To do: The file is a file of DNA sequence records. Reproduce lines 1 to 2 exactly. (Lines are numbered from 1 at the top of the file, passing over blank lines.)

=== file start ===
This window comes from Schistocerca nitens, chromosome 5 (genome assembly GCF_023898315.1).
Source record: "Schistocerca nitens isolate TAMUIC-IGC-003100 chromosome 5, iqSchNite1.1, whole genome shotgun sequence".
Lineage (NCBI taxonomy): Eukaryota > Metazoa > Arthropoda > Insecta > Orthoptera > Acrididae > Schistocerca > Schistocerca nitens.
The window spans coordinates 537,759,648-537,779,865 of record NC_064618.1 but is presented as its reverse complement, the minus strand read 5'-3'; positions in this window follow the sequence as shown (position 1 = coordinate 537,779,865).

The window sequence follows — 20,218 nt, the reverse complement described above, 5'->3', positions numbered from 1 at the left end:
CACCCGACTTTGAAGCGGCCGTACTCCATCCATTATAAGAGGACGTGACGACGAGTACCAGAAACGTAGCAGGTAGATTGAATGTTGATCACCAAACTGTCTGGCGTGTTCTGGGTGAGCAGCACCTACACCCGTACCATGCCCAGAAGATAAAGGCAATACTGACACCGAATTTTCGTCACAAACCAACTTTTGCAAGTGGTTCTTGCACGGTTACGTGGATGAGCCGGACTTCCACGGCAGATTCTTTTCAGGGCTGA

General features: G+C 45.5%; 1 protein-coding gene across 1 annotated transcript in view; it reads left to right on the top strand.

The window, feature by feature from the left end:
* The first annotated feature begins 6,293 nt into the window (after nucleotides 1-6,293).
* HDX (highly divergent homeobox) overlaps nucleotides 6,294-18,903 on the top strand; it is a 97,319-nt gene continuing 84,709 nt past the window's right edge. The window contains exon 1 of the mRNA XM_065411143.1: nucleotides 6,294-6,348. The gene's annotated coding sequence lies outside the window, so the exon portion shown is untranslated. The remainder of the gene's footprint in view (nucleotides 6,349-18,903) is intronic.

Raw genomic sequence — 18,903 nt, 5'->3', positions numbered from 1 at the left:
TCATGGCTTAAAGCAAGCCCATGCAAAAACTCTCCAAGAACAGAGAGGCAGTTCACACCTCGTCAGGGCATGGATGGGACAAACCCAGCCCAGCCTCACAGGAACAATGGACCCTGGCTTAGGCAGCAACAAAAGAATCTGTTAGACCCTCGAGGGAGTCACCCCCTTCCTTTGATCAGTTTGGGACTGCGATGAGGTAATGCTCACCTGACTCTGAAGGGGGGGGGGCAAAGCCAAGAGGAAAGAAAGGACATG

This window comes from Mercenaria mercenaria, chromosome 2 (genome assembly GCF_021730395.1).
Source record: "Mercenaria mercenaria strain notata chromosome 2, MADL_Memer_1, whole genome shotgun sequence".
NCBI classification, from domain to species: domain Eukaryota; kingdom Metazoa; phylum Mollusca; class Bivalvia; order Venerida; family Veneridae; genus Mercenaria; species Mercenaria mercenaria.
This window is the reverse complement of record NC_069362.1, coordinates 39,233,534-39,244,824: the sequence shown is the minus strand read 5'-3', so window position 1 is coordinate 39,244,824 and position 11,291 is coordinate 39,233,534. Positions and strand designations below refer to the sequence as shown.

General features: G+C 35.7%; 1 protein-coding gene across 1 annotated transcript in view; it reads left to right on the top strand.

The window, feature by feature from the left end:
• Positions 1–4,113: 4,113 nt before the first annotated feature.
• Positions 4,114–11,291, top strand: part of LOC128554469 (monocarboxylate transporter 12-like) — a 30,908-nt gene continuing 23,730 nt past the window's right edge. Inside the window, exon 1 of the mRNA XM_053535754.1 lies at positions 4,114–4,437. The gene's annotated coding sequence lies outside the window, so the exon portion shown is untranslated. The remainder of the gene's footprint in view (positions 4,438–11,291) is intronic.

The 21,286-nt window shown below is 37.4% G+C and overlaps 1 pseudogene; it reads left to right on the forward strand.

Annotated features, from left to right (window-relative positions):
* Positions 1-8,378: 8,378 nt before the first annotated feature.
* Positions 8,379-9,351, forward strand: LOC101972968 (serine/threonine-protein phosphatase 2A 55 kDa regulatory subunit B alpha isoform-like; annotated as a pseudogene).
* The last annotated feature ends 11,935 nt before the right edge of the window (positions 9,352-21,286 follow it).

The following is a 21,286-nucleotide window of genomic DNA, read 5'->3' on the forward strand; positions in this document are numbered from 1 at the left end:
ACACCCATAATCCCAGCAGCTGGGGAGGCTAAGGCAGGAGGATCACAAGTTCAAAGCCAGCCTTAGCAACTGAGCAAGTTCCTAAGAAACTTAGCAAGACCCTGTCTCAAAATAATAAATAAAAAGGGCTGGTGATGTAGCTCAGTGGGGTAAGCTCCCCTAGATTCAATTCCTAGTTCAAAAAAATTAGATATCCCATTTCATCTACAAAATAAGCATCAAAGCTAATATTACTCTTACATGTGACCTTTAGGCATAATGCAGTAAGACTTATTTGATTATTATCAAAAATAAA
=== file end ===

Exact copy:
This window comes from Schistocerca nitens, chromosome 5 (genome assembly GCF_023898315.1).
Source record: "Schistocerca nitens isolate TAMUIC-IGC-003100 chromosome 5, iqSchNite1.1, whole genome shotgun sequence".